Former Colliers International Gold Coast boss Darrell Irwin says young people are ‘missing out’ on the opportunity to leverage growth in South East Queensland’s commercial, industrial and retail markets, with unlisted property trusts remaining a relatively untapped asset class.
Mr Irwin, who has recently become a director for property fund manager Clarence Property, says many young professionals have their wealth creation strategies set to ‘default’ investments in property and listed shares, and are bypassing high yielding unlisted property trusts due to a lack of awareness of the opportunities on offer.
Clarence Property is the fund manager for the unlisted Westlawn Property Trust (WPT), which has a $220 million property portfolio spanning from Yamba to the Sunshine Coast, and has delivered an 22% return to investors last year, with an average return of 14.5% per annum over the past three years.
“Unlisted property trusts are not affected by share market volatility and allow individuals to own a stake in a portfolio of high quality commercial, retail and industrial property, which a fund manager handles on behalf of its investors,” Mr Irwin said.
“A lot of young people opt to buy an investment property or shares in a listed company to kick start their portfolio because that is seen as the ‘norm’, but unlisted property trusts often have a relatively low cost of entry – much cheaper than buying a house – and can offer higher yields.
“A recent report from Zenith Investment Partners, MCSI and the Property Funds Association showed that unlisted property funds were one of the best performing assets in Australia in recent years, offering returns that were on average three times higher than Australian Equities.”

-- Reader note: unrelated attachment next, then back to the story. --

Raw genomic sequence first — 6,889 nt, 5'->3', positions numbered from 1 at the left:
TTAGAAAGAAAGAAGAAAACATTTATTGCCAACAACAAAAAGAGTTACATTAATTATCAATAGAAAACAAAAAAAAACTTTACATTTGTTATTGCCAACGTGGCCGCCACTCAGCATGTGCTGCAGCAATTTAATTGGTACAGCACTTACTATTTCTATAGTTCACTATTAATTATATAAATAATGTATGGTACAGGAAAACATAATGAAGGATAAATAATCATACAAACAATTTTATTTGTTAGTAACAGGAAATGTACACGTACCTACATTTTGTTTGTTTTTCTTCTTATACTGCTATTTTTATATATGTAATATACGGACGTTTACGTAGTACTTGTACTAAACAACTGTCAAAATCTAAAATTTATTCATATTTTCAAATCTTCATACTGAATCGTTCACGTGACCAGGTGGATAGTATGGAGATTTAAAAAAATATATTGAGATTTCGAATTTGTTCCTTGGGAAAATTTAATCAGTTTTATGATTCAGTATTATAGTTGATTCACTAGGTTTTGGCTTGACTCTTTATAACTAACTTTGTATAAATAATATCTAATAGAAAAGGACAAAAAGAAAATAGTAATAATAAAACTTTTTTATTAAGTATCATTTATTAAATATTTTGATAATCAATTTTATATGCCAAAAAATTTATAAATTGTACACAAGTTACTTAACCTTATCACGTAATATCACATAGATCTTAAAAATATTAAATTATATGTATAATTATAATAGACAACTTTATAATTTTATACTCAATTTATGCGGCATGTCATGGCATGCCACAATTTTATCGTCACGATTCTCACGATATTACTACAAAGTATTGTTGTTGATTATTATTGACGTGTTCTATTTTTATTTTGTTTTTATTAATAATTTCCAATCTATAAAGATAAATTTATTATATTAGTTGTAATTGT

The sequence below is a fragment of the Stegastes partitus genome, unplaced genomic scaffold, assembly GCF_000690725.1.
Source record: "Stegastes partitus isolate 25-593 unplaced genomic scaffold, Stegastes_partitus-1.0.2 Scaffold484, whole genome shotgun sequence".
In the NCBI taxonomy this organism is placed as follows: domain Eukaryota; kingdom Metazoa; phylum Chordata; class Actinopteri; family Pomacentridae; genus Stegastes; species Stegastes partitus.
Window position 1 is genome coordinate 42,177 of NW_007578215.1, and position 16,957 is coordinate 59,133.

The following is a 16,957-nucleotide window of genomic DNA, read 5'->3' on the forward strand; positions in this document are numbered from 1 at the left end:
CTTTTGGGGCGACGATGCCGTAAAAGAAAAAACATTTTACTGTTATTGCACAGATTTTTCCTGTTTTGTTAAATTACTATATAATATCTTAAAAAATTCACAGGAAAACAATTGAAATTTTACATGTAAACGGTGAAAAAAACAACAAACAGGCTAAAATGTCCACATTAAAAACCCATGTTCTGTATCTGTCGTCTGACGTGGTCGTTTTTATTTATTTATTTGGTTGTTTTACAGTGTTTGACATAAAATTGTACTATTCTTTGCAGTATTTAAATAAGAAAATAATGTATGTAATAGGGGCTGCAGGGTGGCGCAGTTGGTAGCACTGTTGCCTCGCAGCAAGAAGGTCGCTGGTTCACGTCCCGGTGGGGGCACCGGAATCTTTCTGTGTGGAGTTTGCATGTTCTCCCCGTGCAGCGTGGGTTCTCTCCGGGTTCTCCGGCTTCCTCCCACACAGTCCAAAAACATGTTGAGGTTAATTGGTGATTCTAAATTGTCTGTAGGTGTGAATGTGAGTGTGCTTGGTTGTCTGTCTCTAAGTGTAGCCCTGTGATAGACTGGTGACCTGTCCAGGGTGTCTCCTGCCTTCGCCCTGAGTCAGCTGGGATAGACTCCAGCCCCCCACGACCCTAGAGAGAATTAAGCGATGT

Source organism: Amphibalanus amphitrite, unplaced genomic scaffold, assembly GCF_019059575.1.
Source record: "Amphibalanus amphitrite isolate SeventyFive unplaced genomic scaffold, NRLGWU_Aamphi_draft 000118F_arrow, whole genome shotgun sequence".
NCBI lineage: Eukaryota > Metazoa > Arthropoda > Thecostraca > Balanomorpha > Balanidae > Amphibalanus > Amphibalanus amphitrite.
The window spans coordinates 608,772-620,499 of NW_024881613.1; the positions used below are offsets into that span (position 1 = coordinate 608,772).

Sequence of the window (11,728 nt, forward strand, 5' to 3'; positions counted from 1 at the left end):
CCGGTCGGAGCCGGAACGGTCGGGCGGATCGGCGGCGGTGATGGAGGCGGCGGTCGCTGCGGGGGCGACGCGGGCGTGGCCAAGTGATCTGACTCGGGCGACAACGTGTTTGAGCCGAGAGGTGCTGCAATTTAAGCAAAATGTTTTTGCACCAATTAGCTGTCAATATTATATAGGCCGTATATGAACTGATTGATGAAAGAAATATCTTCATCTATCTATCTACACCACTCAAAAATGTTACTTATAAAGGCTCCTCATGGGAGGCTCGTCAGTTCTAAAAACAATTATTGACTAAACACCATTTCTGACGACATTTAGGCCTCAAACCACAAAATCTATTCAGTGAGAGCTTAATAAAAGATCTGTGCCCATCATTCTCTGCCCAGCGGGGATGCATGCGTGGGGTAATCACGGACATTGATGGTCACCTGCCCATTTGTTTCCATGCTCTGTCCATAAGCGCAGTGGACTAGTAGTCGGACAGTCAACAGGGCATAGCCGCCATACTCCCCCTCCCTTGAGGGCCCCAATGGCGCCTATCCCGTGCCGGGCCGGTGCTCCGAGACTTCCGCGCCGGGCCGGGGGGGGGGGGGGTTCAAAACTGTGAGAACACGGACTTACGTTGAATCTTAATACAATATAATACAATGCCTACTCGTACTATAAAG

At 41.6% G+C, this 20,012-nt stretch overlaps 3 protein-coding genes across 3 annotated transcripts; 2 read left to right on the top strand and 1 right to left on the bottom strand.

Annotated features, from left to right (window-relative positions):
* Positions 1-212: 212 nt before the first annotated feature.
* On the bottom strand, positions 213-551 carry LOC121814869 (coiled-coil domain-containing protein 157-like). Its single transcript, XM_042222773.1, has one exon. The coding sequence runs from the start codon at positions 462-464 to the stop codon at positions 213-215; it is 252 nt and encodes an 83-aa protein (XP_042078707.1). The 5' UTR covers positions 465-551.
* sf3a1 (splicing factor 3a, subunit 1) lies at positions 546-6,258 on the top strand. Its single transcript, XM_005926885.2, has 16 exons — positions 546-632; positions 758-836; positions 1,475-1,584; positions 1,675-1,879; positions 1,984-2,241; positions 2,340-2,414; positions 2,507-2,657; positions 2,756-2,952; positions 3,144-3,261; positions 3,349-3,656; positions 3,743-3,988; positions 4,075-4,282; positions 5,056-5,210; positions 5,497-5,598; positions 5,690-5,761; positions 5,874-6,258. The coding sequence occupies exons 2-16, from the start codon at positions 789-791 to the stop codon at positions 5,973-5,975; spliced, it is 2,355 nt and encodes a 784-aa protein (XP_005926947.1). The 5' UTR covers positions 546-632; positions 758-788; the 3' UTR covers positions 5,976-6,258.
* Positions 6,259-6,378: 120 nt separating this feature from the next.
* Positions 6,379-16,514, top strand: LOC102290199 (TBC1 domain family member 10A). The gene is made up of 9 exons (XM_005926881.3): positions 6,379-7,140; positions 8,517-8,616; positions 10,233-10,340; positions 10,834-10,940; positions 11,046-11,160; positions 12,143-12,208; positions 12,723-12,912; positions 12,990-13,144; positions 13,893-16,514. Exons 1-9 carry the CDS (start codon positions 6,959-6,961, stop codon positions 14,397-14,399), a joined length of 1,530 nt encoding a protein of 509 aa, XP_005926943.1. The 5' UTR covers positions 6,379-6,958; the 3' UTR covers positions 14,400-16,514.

Mr Irwin said unlisted property trusts allowed individuals to diversify their portfolio without assuming the risk of holding, managing and leasing a commercial, industrial or retail asset.
“The attraction of unlisted property trusts is the investment in blue chip bricks and mortar – not many individuals can afford or have the expertise to go out and buy a shopping centre or an inner city office building, but they can own a share in one or more through a trust,” he said.
“Even those individuals who do have the potential to acquire a commercial property often turn to unlisted trusts as a ‘set and forget’ alternative – they don’t have to worry about purchasing at the right price, ongoing management and leasing issues, as well as the potential vacancy risks.
“What we are seeing with WPT – and a number of other unlisted property trusts I am aware of – is that the investor base is quite mature, so it seems that younger people perhaps aren’t as aware of this type of investment.
“I encourage them to do their homework and compare the returns on investment with different types of assets. For example, a gross return of five or six per cent in the housing market is exceptional and increasingly difficult to achieve, whereas WPT has a forecast 8.8 per cent gross distribution (year ending June 30).
“WPT has never failed to paya monthly distribution to investors in its 24 years, and many of its assets are located in Brisbane, Gold Coast and Northern NSW so locals can feel confident investing in their own neighbourhood.”
WPT will be launching its next investment opportunity to the market soon at a competitive forecast of 8.8 per cent gross distribution (year ending June 30).
The property portfolio currently includes properties from Yamba to Brisbane across retail, industrial, development and commercial sectors.